Havng said all this, I really love the Spear of Destiny and I've lost track of the number of times I've given copies to friends. I love Ravenscroft's ideas, whereby WWII was really a conflict between famous 9th Century figures reincarnated after exactly 1000 years. Ravenscroft's WWII was a war between cosmic Good and Evil in their most absolute senses. It's all very Michael Moorcock/The Highlander and if anything, Ravenscroft's book highlights how sorely we need a bit of romance and myth in our times. Read it by all means. Maybe you'll take it seriously, maybe not. But you will certainly be entertained.
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58 of 67 people found the following review helpful By David on December 10, 2000
Format: Paperback
I first read this book when I was in grade school. Nothing really sank in except that Hitler really was Satanic. Now, years later, with a broad background of scientific skepticism and studies into some Eastern philosophies and so-called New Age stuff, I came back to this book to take a second look.
What it is not is an "objective" (i.e. academic, scholarly) account of history. The author says outright that much of the material for the book came from astral travels or remote viewing or some other paranormal method, performed by a man named Walter Johannes Stein. Ravenscroft claims that Stein knew Hitler better than any other man. Moreover, the whole book is wrapped around a theme of the Spear of Destiny, and a legend that says that any person who possesses it will gain immeasurable power to rule and conquer. Linked with the Spear are such famous dictators as Constantine, Charlemagne, and Frederick Barbarossa.
Ravenscroft describes in great detail Hitler's descent into the occult and into nationalist, racist ideals, tutored by various other evil personalities. Hitler is depicted as a man who became obsessed with the Spear, convinced that he was the reincarnation of Frederick Barbarossa, and ultimately possessed by Lucifer.
Naturally, this is no mainstream history book. Its origins are so wrapped up in the Judeo-Christian mythology, and an occultic one in particular, that it's hard to say what sorts of distortions there might be. (I take it for granted that subjective means of gathering information, like remote viewing, are possible, but I also acknowledge that tremendous distortions can come about.) Ravenscroft asserts, for instance, that Tibetan lamas were recruited and set to work "to harness the powers of Lucifer to the Nazi cause.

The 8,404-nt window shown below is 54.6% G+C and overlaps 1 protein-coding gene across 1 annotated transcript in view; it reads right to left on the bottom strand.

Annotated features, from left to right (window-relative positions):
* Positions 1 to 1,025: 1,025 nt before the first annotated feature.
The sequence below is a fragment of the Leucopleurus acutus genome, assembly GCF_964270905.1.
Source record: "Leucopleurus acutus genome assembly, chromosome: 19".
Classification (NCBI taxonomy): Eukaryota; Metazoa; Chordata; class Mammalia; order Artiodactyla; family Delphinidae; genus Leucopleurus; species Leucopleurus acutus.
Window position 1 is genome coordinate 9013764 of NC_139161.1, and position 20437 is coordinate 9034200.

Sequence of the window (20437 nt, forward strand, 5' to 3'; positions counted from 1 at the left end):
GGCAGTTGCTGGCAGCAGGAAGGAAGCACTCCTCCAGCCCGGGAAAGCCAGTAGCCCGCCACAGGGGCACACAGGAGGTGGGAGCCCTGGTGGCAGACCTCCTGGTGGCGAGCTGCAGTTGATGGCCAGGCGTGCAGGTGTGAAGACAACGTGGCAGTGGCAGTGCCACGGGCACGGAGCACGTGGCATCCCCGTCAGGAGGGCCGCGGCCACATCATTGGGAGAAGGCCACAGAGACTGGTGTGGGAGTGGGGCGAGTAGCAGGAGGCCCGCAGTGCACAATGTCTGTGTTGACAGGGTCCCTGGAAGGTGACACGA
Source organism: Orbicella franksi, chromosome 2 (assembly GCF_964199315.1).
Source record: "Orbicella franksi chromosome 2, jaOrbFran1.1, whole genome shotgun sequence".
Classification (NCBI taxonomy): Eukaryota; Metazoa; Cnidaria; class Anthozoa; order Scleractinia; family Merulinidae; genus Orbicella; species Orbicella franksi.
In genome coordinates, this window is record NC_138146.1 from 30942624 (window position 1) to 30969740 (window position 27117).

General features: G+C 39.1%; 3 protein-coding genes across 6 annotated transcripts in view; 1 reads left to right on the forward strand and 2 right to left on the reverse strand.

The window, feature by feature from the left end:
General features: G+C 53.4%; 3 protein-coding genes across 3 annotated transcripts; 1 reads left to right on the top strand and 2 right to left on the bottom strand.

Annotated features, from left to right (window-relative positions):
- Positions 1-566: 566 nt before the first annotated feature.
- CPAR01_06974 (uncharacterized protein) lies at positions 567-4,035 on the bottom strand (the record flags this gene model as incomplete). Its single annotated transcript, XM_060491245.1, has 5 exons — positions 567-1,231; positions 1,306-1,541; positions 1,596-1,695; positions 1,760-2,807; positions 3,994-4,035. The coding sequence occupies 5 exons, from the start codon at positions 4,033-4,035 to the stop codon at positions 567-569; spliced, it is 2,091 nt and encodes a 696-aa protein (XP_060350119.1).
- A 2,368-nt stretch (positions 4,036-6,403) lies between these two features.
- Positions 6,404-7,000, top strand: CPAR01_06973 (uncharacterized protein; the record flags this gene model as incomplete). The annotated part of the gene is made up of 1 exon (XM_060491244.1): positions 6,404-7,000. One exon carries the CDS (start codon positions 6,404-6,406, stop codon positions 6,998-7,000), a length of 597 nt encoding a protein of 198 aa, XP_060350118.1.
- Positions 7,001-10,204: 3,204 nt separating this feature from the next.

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11 of 13 people found the following review helpful By cvairag VINE VOICE on June 12, 2007
Format: Paperback
For the skeptics: the obvious fact that Hitler chose the swastika and reversed (italics) it as his central symbol proves his significant interest in and attachment to occult influences. Aside from the speculations, there is direct material evidence which points to the generally accepted conclusion that Rudolf Steiner was murdered by the brownshirts. He was poisoned. The original Goetheneum (the building which housed Steiner's school)in Stuttgart had been destroyed by arson widely attributed to the brownshirts a few years before. Hitler had at least registered as a student there and is presumed to have attended lectures given by Steiner before the arson. The arson was followed by a number of assassination attempts until he was finally murdered by a poisoned sandwich. Steiner lived for about a year after being poisoned and wrote an autobiography. The reason neither Steiner nor his followers ever pointed fingers at the nascent Nazis are two: 1)they are devout Christians, who turn the other cheek in all conditions; 2) fear and suppression.

Ravenscroft's tale of the fateful conflict between Adolf Hitler and Rudolf Steiner is a masterpiece of its kind, a riveting read. Both men worked toward manifesting a vision of reality. Both were doomed. The question which is raised is important. How much can we know of the motives behind the central events in history? Intentionality is incredibly diverse. Appearances often belie reality. Ravenscroft attempts to penetrate the hidden reality, the workings of the engine which drives history, and the results are, at the least, interesting, if not edifying.